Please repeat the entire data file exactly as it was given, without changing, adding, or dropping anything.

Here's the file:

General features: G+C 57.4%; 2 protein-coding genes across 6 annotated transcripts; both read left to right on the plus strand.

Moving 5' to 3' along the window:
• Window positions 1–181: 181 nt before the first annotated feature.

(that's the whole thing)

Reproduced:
General features: G+C 57.4%; 2 protein-coding genes across 6 annotated transcripts; both read left to right on the plus strand.

Moving 5' to 3' along the window:
• Window positions 1–181: 181 nt before the first annotated feature.